I enrolled in drama at Hull University. A high proportion of my peers were middle class. A higher proportion from London or the South East. They talked often about institutions I had never heard of. They were talking about the National Theatre: I didn’t know we had a national theatre that my parents had been paying tax for that I had never been to. Many had performed with the (again, apparently) ‘National’ Youth Theatre, also in London. Paul Roseby, also on this panel, has made such leaps forward in getting the NYT producing in regional venues, and making auditions possible for people across the UK, but unfortunately, at the time, that wasn’t the case for me – and I was the ideal candidate to be in the National Youth Theatre.

I started writing because I had the confidence after I read texts by people like Jim Cartwright, Alan Bennett, John Godber, Alan Ayckbourn: Northern writers, working class writers that made me think it wasn’t just something that other people do.

After returning home, and working at local theatres, I moved down to London. I had to. The major new writing producers are there. All the TV companies are there. The agents are there. I was lucky to find support in a pub fringe theatre – though the economics meant there was no money to commission, so I wrote plays for free for about four years, that would get produced, and reviewed in the national press, while I worked various jobs in the day and slept for a time on a mate's floor. The first person to ever pay to commission me to write a play was Paul Roseby of the National Youth Theatre. I’m now very lucky to be earning a living doing something I love. In a way, compared to actors, or directors, it’s easier for writers who don’t come from a background that can sustain them, financially, in those early years. Your hours can be more flexible. Yes, it was annoying to miss rehearsals because I had a shift in a call centre, but it was still possible to do it. If you’re an actor or director, you’re fully committed. And if you’re doing that for nothing, there starts to be cut-off point for those from backgrounds who can’t.

I’m sure that local and regional theatres are the key to drawing in talent from less privileged backgrounds. But the range of national arts journalism that cover work outside London has been so significantly reduced. In our little echo chamber a few weeks ago, we theatre types talked about Lyn Gardner at the Guardian. Her coverage has been cut, which is very directly going to affect her ability to cover theatre shows outside of London – and so the self-fulfilling cycle of artists leaving their communities to work exclusively in London takes another, inevitable, turn.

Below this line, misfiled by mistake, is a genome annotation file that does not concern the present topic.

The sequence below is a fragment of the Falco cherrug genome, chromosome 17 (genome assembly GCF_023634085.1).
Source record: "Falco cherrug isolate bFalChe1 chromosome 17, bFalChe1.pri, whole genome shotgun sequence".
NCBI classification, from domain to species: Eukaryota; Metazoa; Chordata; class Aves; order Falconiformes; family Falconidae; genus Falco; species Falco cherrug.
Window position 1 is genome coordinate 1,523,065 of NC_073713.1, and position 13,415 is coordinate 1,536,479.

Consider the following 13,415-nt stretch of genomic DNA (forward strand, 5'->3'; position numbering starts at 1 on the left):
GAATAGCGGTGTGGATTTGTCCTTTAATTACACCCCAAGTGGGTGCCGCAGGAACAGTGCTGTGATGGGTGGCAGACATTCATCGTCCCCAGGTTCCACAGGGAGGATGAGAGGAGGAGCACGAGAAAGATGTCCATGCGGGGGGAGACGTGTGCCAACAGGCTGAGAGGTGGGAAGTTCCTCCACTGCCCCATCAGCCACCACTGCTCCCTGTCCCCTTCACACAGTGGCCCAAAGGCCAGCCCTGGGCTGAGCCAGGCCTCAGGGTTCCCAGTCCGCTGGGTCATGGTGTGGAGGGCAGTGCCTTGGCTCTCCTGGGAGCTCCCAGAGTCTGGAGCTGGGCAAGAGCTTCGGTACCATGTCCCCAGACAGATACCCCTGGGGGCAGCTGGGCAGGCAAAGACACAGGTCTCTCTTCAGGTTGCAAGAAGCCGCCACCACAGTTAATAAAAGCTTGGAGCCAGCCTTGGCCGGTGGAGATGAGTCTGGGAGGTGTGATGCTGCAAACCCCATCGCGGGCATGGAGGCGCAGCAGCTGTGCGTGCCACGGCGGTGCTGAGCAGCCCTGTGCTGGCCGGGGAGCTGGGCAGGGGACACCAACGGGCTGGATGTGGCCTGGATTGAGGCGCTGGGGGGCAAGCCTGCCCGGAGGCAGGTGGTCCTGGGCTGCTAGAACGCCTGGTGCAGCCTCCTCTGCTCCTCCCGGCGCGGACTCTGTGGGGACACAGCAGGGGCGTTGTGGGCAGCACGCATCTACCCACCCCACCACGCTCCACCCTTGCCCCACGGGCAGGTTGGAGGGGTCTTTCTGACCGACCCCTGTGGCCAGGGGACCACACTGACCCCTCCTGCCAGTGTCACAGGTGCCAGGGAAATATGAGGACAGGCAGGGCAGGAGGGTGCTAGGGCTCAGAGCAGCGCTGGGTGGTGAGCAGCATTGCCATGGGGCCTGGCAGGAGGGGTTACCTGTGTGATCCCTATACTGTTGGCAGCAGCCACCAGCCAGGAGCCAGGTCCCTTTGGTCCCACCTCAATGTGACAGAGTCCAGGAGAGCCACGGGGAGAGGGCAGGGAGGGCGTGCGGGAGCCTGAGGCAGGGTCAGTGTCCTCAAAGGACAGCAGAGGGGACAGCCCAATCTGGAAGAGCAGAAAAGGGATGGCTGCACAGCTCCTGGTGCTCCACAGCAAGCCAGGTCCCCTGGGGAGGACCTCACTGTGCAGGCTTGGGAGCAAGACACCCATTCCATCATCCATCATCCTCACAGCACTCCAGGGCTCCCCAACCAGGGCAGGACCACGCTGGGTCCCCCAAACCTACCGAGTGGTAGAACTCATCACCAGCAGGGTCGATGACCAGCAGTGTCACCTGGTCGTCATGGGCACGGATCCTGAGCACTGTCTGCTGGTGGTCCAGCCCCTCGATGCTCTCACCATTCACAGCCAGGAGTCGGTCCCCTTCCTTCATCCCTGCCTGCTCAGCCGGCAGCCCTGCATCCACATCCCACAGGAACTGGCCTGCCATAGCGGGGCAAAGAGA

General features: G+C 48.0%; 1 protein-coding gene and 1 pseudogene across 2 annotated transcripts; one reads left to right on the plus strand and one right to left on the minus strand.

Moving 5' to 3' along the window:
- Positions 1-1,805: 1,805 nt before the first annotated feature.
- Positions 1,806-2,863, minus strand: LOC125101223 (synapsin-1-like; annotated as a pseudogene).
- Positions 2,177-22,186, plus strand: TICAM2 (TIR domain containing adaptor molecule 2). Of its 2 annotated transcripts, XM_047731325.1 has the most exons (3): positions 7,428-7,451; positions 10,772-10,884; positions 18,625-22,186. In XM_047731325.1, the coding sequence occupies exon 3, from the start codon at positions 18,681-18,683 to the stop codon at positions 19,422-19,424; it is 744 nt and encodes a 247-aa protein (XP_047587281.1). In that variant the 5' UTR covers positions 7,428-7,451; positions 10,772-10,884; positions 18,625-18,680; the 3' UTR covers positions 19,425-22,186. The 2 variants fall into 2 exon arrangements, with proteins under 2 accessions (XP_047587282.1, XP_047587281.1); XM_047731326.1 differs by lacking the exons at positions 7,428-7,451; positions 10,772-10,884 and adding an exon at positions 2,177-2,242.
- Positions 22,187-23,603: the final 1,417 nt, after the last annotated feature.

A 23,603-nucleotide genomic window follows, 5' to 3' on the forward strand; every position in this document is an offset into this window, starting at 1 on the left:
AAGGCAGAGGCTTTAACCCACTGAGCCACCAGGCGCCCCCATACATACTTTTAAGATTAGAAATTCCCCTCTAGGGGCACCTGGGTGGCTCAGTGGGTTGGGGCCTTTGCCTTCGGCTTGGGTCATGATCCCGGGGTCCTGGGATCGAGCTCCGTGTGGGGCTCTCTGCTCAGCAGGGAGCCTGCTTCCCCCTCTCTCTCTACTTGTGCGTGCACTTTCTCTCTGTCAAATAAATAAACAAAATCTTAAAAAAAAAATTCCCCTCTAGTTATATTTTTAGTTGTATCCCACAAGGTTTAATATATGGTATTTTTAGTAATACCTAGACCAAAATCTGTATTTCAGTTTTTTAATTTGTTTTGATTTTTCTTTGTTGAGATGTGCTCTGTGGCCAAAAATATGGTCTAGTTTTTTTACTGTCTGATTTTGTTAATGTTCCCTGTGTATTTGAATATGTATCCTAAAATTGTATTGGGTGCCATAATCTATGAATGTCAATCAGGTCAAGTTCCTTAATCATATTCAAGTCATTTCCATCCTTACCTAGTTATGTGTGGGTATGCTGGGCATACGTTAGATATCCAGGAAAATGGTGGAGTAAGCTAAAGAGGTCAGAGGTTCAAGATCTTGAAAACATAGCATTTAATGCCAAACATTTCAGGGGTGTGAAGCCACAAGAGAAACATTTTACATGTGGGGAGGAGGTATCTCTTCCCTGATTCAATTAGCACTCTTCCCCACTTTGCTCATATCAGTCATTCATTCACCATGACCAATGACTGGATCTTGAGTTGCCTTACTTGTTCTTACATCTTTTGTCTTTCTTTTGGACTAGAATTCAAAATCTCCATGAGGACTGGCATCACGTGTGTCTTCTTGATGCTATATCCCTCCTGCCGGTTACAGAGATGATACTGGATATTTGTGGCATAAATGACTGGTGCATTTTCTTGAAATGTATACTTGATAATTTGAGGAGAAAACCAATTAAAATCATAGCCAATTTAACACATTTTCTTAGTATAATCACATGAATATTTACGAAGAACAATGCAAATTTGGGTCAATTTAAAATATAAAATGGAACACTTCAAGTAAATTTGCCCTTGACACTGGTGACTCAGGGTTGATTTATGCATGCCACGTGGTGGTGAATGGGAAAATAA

I am culpable in this cycle. I have never done a play at the Nottingham Playhouse, my local producing house growing up – why? Because I’ve never submitted one, because I know that it will get less national press attention. So I just open it in London instead. That’s terrible of me. And I should just bite the bullet and say it doesn’t matter about the attention it gets, I should just go and do a story for my community. And if I, and others, started doing that more, maybe they will come.

I also want to blame myself for not contributing back to the state schools that I come from. I really really enjoy going to do writing workshops with kids in schools, but I would say 90 per cent of those that I get invited to are private schools, or boarding schools, or in the South of England. Either because they’re the ones that ask me, because they’re the ones who come and see my shows in London and see me afterwards backstage, or because they have the confidence to email my agent, or they have the budget to pay for my train ticket. Either way, I should do more. It would have helped the younger me so much to meet a real person, from my background, doing what I wanted to do.

I don’t know how to facilitate that. I take inspiration from Act for Change, creating a grassroots organisation. I know that there is a wealth of industry professionals like me who would, if there was a joined-up structure in place that got us out there into less privileged communities, we would on a regular basis go to schools who don’t get to meet industry professionals and don’t unlock that cultural and psychological block that working class kids have that says, that is not for me, that is something that other people do, I would dedicate so much of my time to it. That’s just one idea of hopefully better ones from other people that might come out of this enquiry.

James Graham is a playwright and screenwriter. This piece is adapted from evidence given by James Graham at an inquiry, Acting Up – Breaking the Class Ceiling in the Performing Arts, looking into the problem of a lack of diversity and a class divide in acting in the UK, led by MPs Gloria De Piero and Tracy Brabin.